Some of the sharpest, most bitter arguments the church has ever had have been about the meaning of the meal which Jesus shared with his friends the night before he died, and of the similar meals, his friends have shared ever since. In the sixteenth century, in particular, these arguments exploded in several directions as Christians accused one another of perverting or even undermining altogether the point and purpose of this meal.
That is tragic, of course, but the present passage indicates that we should not, after all, be surprised. The story of Jesus sharing the bread and the wine, in those four brief verses 26—29, is surrounded by the discussion of the betrayal that was about to happen (verses 14—16, 20—25) and the warning that all the disciples would abandon him, and that Peter, particularly, would deny him (verses 30—35). Perhaps it is always so.
Perhaps, whenever something truly and massively important is afoot, it becomes the place where attack is concentrated, where Jesus’ friends will be distracted by so many immediate muddles and concerns that they risk missing the glorious thing that stands quietly in the centre, the gleaming diamond in the middle of the rubbish-heap.
And diamond it is — with many facets, reflecting light all around. This meal, this Passover-with-a-difference, was the way Jesus chose to explain to his followers what his death was all about. They hadn’t understood what he’d said to them up to this point, but this meal, and their repeating of it thereafter, would soak it deep down into their imaginations. What you do, and particularly what you eat and drink, changes the way you think and feel. Jesus wanted them, and us, to know at a level much deeper than mere theory that his death was the true Passover, the time when God acted to rescue his people from slavery once and for all, and that we are not merely spectators but participants and beneficiaries. When we come to the table, as Paul said to the Corinthians, we truly share in his body and blood (1 Corinthians 10.16). We are shaped and formed, together and individually, as Passover-people, as rescued-from-slavery people, as dying- with-Jesus people.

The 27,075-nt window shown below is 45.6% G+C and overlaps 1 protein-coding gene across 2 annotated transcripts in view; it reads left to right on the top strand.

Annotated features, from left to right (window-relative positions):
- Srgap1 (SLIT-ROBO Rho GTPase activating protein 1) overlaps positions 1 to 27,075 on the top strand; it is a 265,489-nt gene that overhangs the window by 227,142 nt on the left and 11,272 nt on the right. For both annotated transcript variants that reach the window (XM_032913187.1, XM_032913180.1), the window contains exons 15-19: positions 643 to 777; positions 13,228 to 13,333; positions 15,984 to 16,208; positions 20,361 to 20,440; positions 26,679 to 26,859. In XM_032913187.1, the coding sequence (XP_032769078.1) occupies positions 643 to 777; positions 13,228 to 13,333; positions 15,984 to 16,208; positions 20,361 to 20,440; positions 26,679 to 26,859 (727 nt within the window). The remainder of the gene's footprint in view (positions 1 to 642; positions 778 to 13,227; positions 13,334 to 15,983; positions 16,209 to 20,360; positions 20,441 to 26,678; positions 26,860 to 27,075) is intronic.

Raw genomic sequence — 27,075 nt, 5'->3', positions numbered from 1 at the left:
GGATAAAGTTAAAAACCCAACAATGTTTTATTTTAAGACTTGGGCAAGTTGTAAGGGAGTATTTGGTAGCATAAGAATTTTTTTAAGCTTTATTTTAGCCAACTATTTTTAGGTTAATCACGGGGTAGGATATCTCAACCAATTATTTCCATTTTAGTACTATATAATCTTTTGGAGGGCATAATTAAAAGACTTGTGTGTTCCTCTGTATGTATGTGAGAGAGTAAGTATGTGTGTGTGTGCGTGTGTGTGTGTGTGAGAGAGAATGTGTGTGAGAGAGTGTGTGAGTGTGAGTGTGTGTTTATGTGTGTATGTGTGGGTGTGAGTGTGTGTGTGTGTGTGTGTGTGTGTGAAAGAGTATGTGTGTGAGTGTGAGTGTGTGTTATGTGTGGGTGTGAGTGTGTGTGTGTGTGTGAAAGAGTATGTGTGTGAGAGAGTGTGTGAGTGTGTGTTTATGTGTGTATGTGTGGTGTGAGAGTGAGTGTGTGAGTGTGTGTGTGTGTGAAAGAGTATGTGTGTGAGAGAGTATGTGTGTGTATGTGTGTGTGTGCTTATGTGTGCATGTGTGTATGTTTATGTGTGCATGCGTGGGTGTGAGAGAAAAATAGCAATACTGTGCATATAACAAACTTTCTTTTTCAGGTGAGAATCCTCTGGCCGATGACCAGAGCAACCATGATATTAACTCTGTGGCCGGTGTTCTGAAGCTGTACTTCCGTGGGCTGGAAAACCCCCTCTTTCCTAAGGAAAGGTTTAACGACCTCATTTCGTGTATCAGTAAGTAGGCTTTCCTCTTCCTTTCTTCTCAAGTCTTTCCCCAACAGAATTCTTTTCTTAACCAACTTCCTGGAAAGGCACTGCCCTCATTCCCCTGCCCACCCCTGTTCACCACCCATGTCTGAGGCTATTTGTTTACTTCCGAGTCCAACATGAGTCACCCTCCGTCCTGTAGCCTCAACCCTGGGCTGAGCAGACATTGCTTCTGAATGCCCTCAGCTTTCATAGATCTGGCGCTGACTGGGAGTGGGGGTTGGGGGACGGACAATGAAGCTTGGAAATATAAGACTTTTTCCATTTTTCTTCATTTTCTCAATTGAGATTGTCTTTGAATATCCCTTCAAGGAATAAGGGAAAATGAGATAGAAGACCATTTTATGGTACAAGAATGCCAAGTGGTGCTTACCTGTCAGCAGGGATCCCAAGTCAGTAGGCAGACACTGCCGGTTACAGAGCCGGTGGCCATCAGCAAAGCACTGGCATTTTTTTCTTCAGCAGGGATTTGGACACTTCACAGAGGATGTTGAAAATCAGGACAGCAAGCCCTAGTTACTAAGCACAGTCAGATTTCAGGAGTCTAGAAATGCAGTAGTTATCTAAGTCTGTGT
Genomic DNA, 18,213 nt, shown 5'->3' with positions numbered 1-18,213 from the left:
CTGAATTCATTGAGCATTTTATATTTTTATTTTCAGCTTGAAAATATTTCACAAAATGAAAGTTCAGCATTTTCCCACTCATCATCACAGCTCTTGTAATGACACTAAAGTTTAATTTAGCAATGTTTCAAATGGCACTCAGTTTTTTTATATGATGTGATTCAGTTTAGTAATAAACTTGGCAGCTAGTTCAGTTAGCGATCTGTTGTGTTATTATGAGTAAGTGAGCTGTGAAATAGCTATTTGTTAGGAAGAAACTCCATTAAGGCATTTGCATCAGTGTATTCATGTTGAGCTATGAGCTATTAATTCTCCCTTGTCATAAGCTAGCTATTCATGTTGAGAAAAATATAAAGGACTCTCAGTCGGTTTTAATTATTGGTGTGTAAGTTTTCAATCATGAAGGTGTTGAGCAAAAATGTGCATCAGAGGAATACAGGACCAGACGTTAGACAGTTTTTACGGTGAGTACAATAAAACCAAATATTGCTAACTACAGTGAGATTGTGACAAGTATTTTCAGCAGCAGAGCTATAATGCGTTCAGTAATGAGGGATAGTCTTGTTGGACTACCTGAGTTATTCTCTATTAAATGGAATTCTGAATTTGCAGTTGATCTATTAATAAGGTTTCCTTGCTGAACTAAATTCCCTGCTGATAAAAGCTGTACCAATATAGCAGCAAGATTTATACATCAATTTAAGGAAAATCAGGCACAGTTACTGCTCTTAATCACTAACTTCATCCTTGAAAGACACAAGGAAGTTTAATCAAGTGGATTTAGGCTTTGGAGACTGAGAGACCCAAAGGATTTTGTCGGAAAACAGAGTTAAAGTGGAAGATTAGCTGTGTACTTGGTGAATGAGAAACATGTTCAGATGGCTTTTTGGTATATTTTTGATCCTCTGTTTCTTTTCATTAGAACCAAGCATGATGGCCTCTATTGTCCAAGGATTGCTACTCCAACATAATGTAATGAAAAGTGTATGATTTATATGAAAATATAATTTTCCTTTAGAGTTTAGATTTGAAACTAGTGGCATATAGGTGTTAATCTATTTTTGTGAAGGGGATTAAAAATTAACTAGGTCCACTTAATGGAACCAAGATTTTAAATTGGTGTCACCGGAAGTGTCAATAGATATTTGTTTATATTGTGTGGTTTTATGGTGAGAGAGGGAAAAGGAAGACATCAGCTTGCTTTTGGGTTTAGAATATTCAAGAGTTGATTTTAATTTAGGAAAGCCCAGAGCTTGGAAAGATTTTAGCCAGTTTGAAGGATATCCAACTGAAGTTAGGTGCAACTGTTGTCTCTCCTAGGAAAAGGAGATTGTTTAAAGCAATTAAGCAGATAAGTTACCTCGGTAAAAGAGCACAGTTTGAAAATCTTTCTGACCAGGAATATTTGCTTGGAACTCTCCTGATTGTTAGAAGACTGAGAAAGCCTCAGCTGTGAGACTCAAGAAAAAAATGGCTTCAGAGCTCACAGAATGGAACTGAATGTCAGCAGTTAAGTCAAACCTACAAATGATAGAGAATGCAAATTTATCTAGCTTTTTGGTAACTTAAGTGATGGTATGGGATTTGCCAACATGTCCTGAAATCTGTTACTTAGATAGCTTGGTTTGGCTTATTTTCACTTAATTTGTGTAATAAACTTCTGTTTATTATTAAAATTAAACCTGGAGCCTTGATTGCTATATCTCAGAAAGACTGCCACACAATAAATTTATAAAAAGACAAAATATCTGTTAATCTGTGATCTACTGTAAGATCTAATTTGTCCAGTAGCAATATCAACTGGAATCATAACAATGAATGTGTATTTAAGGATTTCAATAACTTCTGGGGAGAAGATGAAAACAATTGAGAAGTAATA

For a community to be formed and shaped in that way is perhaps the most powerful thing that can happen to a group of people. Again, that’s why it’s so easy to distort it, to allow squabbles and muddles and even betrayals and denials to creep in and spoil it. Sometimes the church has made its sharing of this meal into such a wonderful work of art that everyone is thinking about how clever the art is rather than about how awesome Jesus is. Other Christians have over-reacted to this, and come to the meal, when they have to, almost casually or flippantly, like someone whisking through an art gallery with a cheerful comment about the pretty paintings. We all need, constantly, to find our way back into the heart and meaning of this meal. As Jesus makes clear in verse 29, this meal is the prelude to the coming of the kingdom — which must mean that Jesus himself, and Matthew in shaping his gospel the way he has, saw his death, interpreted in this Passover-fashion, as the final act of kingdom-bringing.
Certainly, that is the implication of 28.18. Jesus’ death is the final overthrow of the powers of darkness, which is why his resurrection then establishes him as the one who has all authority in heaven and on earth. However puzzled we may be (if all this is anywhere near the truth, we should hardly expect to understand such a huge and mysterious thing straight off), we are called to share the meal, to stay focused on Jesus as the rescuer, the kingdom-bringer, and so to encourage one another to be kingdom-people. To be Jesus-people.
Help us, gracious Lord, to come to your table in gratitude and love, that we may be formed into your people and be strengthened in your service.